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Subject: RE: interposition requirements

[Mark Potts] Comments Inline.... Hope this doesn't get too deep  - I
think we are close to  agreement except one aspect, if you want to go
round on this one more time  - maybe Bill, you and I can get on a call
and report back a common understanding and agreement, might be a good
expedient move?  

I don't think anyone was advocating the mutlilayered approach ( of root
and sub-coordination ) within an enterprise / LAN ( Mark your comments
about performance are correct in this scenario ). 

From what I've heard at least Jim and Savas we're advocating
interposition across the board. In general, why should a root
coordinator know of any participants it didn't talk to directly? Why
expose such application implementation/configuration information to it?
Certainly if I was a web services builder I wouldn't want the whole
world (or even my own organisation) to know that I may federate the work
between different web services even though applications come through a
single web service initially. 

[Mark Potts] Agreed so the point I was making is that a single
participant (that you do expose ) acts as the local transaction
coordinator for all the participants that get enrolled locally as part
of this service invocation.
 If I have no control over this, and the BTP protocol is simply going to
expose all of this implementation detail to the coordinator (and
remember, as far as I'm concerned as an untrusting guy, the coordinator
may very wll expose the registered participant information externally)
then I'm not going to use BTP at all. In general, registering directly
with the root coordinator should be the sole responsibility of the
application services: only they have the necessary semantic information
to know whether this makes sense in terms of security/trust, recovery,
and performance.

[Mark Potts] Agreed except where there is a trusted community that
participate in supply chain type relationship, this is the use case that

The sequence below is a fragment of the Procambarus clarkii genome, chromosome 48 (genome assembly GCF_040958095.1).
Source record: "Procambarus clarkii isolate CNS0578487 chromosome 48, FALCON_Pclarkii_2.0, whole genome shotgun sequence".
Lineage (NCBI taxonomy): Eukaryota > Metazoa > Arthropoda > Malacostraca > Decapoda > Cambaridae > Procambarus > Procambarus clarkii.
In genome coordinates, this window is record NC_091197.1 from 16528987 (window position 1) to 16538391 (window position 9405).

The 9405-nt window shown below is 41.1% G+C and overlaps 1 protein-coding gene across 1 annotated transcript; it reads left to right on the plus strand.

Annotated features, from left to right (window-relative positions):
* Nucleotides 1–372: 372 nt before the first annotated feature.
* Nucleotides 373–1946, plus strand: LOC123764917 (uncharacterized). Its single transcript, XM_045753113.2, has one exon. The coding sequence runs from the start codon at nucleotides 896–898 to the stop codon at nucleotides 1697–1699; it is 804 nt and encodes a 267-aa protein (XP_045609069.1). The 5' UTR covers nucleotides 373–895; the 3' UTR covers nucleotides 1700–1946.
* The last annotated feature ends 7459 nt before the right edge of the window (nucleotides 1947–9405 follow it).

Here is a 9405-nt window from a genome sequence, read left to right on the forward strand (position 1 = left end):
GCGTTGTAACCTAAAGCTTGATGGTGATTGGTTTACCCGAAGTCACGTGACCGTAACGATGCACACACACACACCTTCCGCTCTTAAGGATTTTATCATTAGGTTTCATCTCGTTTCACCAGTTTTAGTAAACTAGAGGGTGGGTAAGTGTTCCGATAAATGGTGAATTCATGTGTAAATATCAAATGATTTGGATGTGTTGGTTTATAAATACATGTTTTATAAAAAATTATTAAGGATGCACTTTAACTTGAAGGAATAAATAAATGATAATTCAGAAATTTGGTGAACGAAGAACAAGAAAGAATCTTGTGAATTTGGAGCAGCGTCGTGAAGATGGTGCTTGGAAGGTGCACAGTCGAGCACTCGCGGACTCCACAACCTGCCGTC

you thought is less likely and one I think is necessary to show how this
protocol will deal with the evolution of trusted communities of service
providers ( rather than the "wild West approach that is supported by
UDDI presently). We can argue whether this use case or scenario is in
scope or not, but I think its a valid scenario to be addressed by the
spec even if not in this version ( but we need to be open to it ).

The concerns being voiced regarding performance at the f2f were about an
A,B,C scenario where A,B and C reside in different domains and the
termination protocol had to follow the transaction propagation through
the services. The point I was making at the f2f was that the transaction
protocol and coordination should be separate from the invocation trace
(as it is the Choreology diagram Alistair put together )

I think that if A, B and C decide to register different web services as
participants (A', B', and C') in protocol then they don't need to be
told of the termination at all. However, if A' talks to other web
services at the backend it should coordinate them, and not the root

[Mark Potts] This maybe where there is some confusion and I was not
clear in my mail  - A, B, C are the Web services as in the case laid out

For Example Service A invokes Service B that subsequently invokes
Service C, the coordination of a transaction is separate and does not
need to follow the same flow  - i.e. A's coordinator can communicate